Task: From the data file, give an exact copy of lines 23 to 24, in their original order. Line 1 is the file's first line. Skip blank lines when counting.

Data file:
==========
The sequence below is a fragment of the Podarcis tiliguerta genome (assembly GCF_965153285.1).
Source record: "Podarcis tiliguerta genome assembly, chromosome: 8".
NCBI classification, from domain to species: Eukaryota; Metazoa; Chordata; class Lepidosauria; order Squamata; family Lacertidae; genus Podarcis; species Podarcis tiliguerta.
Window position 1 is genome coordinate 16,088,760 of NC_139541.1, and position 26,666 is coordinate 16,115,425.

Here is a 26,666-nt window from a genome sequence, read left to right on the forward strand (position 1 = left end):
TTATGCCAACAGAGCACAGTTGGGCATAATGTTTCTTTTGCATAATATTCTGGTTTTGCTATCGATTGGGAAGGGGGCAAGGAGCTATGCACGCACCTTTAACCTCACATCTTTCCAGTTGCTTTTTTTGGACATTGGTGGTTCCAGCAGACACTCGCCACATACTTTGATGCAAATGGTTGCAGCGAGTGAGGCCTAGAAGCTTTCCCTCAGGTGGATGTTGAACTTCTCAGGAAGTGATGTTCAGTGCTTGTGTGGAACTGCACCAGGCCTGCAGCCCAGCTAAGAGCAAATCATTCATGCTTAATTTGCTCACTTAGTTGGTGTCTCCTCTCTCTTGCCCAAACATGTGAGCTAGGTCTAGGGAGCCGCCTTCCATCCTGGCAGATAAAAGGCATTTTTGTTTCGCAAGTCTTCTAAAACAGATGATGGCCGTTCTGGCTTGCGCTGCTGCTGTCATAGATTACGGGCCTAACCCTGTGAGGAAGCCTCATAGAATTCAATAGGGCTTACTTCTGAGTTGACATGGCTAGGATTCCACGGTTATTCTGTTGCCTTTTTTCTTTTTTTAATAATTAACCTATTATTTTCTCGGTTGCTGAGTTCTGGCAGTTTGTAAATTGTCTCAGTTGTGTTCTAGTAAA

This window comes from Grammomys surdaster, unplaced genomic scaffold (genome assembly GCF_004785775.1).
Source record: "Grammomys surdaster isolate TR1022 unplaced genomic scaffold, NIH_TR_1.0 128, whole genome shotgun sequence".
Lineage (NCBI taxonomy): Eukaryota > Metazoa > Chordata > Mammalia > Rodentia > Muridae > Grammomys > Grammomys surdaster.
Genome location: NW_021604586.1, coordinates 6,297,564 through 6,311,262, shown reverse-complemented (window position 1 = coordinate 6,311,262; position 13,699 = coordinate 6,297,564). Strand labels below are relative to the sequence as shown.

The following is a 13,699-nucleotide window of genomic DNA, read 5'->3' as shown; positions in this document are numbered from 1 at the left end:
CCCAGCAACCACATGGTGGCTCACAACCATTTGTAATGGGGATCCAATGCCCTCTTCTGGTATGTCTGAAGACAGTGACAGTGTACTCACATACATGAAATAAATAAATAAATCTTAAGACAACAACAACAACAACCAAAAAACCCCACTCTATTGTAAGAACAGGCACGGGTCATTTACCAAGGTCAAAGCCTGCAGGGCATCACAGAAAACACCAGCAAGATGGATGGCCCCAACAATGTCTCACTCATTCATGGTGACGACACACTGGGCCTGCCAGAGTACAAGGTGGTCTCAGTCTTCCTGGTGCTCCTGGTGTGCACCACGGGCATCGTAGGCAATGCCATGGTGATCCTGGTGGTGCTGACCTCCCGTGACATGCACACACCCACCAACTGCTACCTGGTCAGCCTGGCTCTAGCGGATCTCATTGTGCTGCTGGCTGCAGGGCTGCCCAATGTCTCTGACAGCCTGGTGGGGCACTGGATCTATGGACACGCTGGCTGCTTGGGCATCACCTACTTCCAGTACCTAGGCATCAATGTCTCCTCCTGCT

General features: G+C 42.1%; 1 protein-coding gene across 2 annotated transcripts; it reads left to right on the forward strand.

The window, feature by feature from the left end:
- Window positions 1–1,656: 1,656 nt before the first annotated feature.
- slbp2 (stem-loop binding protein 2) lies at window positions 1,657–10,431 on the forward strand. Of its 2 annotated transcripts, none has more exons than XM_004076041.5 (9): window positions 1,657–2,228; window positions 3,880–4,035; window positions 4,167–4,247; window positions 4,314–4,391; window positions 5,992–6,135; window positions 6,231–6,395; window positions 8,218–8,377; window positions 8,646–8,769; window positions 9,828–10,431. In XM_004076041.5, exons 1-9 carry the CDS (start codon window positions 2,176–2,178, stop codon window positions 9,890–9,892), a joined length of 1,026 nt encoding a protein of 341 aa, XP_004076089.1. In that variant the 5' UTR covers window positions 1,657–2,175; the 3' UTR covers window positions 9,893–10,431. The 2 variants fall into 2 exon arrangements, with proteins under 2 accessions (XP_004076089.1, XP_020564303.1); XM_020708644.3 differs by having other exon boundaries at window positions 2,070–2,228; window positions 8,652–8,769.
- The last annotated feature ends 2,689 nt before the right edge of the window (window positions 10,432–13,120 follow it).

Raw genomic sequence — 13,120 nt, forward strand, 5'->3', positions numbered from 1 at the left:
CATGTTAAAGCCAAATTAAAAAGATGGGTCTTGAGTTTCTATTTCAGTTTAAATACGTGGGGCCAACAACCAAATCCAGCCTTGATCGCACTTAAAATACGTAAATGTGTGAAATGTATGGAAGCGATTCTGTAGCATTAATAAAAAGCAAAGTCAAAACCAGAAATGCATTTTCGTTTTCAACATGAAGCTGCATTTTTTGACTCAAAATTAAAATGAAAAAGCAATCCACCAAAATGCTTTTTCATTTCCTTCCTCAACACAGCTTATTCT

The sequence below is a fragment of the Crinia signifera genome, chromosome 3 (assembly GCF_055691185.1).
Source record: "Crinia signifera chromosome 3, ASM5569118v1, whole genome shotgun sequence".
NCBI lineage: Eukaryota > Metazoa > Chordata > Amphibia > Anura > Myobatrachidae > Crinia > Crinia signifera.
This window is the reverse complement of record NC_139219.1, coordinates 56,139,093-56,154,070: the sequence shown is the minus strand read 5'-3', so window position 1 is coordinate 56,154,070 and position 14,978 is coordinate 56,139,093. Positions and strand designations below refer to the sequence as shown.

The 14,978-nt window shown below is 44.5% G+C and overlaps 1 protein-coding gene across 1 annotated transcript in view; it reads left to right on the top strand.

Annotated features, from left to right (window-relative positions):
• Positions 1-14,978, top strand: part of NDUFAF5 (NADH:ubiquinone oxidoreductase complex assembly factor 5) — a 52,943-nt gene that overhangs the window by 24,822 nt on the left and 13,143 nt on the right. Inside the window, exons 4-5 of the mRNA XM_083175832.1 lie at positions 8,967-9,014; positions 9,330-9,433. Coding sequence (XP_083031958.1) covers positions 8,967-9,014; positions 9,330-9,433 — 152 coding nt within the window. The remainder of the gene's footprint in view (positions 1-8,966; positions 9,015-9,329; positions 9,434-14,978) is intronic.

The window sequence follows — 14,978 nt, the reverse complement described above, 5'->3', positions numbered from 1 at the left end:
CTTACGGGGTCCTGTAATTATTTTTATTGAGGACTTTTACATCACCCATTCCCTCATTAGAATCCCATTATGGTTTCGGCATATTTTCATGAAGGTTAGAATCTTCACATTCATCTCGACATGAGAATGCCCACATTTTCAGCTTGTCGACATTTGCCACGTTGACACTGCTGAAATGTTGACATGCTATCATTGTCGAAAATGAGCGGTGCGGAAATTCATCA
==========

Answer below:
This window is the reverse complement of record NC_139219.1, coordinates 56,139,093-56,154,070: the sequence shown is the minus strand read 5'-3', so window position 1 is coordinate 56,154,070 and position 14,978 is coordinate 56,139,093. Positions and strand designations below refer to the sequence as shown.

The 14,978-nt window shown below is 44.5% G+C and overlaps 1 protein-coding gene across 1 annotated transcript in view; it reads left to right on the top strand.